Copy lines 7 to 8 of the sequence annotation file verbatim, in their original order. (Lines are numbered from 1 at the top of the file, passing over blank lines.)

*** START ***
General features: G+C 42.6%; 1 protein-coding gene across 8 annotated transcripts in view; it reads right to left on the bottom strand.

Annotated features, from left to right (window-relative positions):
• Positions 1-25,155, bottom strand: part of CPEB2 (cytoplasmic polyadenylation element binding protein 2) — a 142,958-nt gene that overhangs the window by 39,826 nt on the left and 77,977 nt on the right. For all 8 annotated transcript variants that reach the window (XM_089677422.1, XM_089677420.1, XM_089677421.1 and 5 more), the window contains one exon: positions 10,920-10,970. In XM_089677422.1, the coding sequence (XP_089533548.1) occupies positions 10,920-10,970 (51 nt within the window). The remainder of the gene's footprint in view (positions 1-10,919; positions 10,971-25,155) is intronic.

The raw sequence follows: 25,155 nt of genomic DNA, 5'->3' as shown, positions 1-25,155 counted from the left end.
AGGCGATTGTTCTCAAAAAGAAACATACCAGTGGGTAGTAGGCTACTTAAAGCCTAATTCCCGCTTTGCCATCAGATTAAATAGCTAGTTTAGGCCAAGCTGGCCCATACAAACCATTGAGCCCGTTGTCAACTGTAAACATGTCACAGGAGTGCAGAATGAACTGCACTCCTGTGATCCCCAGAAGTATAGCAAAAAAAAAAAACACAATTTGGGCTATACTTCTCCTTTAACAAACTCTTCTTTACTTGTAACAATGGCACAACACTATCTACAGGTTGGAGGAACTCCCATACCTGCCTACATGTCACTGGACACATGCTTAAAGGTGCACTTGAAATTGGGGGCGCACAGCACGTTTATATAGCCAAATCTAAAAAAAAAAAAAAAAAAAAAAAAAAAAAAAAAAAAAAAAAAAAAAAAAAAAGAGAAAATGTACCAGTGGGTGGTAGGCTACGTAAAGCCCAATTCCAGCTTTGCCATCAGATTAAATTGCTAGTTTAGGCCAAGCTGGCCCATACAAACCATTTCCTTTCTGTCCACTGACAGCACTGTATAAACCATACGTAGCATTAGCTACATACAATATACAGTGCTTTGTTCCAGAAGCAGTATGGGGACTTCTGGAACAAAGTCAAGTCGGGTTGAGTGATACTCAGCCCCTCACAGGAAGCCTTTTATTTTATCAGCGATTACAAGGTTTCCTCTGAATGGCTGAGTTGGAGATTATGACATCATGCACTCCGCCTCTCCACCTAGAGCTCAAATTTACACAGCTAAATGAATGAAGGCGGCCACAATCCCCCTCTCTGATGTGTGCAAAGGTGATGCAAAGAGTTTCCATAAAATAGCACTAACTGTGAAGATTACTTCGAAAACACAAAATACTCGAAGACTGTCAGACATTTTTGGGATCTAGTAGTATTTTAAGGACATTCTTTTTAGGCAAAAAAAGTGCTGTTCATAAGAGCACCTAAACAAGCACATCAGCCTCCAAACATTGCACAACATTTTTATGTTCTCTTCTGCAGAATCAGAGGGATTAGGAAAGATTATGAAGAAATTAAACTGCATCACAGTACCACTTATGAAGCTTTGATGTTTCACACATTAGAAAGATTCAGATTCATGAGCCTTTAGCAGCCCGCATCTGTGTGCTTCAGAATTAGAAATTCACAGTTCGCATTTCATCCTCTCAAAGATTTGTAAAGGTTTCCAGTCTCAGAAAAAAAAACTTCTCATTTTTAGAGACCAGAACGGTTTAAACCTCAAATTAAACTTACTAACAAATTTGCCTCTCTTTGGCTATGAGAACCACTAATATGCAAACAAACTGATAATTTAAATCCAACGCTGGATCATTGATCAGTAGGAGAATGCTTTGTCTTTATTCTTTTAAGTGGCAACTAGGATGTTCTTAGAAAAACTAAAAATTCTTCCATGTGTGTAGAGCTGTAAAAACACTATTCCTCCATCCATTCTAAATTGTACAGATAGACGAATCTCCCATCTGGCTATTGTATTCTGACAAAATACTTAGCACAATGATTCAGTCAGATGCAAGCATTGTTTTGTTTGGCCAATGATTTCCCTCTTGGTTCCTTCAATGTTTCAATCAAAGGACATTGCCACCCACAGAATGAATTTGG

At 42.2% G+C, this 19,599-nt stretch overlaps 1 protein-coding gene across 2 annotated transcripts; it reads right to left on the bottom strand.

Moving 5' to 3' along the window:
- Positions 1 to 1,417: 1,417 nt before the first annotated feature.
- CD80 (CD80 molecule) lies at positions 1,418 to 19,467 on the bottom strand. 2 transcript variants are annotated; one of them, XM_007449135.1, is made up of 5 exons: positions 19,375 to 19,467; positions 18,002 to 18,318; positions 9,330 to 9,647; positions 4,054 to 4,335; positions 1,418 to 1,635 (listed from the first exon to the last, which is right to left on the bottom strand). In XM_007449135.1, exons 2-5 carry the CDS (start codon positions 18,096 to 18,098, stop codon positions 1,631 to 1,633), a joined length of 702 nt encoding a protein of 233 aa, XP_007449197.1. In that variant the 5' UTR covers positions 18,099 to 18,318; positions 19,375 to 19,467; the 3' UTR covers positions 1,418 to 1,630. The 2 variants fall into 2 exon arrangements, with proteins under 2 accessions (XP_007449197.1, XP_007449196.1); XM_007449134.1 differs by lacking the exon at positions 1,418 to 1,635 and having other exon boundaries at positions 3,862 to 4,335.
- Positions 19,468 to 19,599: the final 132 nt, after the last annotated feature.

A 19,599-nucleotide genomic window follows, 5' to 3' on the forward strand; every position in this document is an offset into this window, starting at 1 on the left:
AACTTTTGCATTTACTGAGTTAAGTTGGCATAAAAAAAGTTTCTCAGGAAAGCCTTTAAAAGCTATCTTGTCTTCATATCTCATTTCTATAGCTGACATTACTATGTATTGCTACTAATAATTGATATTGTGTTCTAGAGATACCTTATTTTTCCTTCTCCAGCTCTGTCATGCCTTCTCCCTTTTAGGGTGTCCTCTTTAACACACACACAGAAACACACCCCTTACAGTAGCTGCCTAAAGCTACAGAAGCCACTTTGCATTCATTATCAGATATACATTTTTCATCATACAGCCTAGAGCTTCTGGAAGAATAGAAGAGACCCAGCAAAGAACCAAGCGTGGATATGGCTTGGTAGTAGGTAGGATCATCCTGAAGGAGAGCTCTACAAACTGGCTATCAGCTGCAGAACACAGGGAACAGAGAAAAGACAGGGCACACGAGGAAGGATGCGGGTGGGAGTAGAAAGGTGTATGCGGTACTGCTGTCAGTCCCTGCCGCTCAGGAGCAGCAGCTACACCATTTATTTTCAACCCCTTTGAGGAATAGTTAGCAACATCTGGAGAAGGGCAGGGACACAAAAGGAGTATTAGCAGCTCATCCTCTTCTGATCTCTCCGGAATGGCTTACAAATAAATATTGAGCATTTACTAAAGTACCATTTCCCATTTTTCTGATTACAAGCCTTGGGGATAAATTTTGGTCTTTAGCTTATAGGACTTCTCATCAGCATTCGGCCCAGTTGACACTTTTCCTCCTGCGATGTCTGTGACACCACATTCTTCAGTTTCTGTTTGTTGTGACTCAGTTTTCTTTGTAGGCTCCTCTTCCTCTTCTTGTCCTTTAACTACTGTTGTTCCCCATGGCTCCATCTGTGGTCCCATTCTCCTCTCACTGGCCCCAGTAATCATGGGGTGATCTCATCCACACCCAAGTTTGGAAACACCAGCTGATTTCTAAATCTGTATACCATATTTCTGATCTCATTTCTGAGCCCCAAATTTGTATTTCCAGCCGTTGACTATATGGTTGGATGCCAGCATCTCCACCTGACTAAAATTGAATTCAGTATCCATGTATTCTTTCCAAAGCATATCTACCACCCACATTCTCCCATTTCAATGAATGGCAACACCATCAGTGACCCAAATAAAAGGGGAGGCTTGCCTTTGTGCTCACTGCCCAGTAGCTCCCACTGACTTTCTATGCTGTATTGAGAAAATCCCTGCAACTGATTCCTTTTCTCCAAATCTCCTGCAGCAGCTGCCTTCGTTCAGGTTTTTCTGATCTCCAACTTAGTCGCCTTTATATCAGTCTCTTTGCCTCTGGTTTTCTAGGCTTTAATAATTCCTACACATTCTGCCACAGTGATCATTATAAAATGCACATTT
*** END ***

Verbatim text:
Moving 5' to 3' along the window:
- Positions 1 to 1,417: 1,417 nt before the first annotated feature.